Monday, February 19, 2018

Invited to a Non-Traditional but Sacred Reflexology Path: Banyan Tree

Banyan Tree 
I was in Taiwan in October 2017 to attend the ICR Conference and Gina Stewart’s RVP at Garden of Hope in Taitung.  

I was very much looking forward to experiencing Reflexology paths. After doing our morning constitutional* in Taipei by the Tamsui River after our first night walking back to the hotel we passed through a small park called Yuquan Park where seniors and some younger people were exercising.  

A man said hi and invited us to join him and other seniors who were walking on the roots of this banyan tree.  How did he know?  Was it written all over our faces?  We took off our shoes at the edge and embarked on a "session of sacred tree reflexology."   Banyan trees are considered sacred.**. Regal felt we were invited into a tradition and that it was a very warm welcome, I could not agree more.

Sacred Tree
One of the woman (upon seeing me wear glasses I imagine) showed me an eye reflex on the thumb and said "eyes."  I in return showed her the adrenal gland reflex and demonstrated “stress,” we laughed and nodded at each other. 

We returned almost every morning before breakfast and encountered one of the ladies again and the man who invited us was just leaving on his bike the morning before we left town for Helulian. 

Again, this was so special because of the personal invitation and because banyan trees are considered sacred trees.  Some even say that it was a banyan tree that Buddha awoke under, but it seems to have been a different kind of fig tree.  I posted some great links on trees, mythology, and Buddhism as seen below and I will revisit them myself and do some more reading as soon as I can.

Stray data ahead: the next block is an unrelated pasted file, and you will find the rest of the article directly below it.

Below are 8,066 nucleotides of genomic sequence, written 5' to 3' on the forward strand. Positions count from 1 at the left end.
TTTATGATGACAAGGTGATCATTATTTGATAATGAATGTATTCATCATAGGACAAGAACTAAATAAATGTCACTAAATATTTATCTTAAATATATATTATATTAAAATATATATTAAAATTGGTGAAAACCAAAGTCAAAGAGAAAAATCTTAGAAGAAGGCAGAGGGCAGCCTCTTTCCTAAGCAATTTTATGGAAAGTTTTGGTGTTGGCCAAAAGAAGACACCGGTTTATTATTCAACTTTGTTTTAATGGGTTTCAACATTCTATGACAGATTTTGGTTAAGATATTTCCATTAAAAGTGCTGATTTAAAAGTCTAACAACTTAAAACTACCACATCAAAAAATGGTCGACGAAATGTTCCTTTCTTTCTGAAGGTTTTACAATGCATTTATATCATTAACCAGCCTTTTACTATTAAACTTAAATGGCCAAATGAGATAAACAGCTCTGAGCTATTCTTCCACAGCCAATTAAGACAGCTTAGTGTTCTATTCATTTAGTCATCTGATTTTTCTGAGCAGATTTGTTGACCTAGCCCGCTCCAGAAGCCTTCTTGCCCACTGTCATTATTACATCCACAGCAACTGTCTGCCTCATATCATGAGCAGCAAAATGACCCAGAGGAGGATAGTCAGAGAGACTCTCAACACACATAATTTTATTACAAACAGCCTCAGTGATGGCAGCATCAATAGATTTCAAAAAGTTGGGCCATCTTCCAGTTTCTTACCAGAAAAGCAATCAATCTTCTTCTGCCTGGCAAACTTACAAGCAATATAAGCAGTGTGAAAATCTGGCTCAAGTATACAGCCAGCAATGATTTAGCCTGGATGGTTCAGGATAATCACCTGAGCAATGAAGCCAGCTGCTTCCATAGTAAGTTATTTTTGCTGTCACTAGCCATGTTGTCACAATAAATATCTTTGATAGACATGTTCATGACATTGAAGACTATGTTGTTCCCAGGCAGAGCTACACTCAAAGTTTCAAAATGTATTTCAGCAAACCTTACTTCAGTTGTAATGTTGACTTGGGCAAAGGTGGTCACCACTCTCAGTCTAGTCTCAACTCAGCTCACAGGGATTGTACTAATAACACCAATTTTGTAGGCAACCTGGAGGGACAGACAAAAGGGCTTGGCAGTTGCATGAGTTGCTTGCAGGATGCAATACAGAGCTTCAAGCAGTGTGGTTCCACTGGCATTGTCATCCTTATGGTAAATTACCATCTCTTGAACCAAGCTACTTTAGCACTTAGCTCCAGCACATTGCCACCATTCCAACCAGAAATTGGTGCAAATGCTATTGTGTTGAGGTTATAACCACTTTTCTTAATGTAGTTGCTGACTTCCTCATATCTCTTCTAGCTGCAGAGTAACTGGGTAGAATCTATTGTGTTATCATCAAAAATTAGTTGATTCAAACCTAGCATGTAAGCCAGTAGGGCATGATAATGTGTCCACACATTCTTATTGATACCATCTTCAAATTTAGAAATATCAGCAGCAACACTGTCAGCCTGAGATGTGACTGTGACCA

Walking: It was not easy to walk on the roots and I lost balance a couple of times and yes, I also hit a branch more than once being so focused on the ground:-).  Walking  along the thick parts of the roots was easiest.  Before we left, we washed our feet.

The days I returned to this draft, I found myself cooking root vegetable soup.  I don’t remember making this decision consciously; it just happened and I also returned to wearing my tabi boots that make it easier to feel my own roots.  Although it was a bit below freezing my wool socks kept me warm almost until the end of my morning walk.

Slow traveling is my preference; taking more time for everything including the morning constitutional slows everything down and allows us to be more present.  I find  myself coming back refreshed and strengthened rather than exhausted from my vacation, although in this case it was also a week of work.  There were so many special moments every day.  But this one was extra special.  It truly was a warm welcome. 

Thank you for visiting as always, 

*(I have a daily morning constitutional with Mowgli in New York that was extended post Obama),  most people I know have not been immune to the change and are more stressed than usual; that includes me.  There will be a post about my modified practice at one point. 


shoes, bags, bikes are left at the edge
Yuquan Park is next to the bridge; our hotel below, Beiman Subway Station to the right 
Regal loves trees

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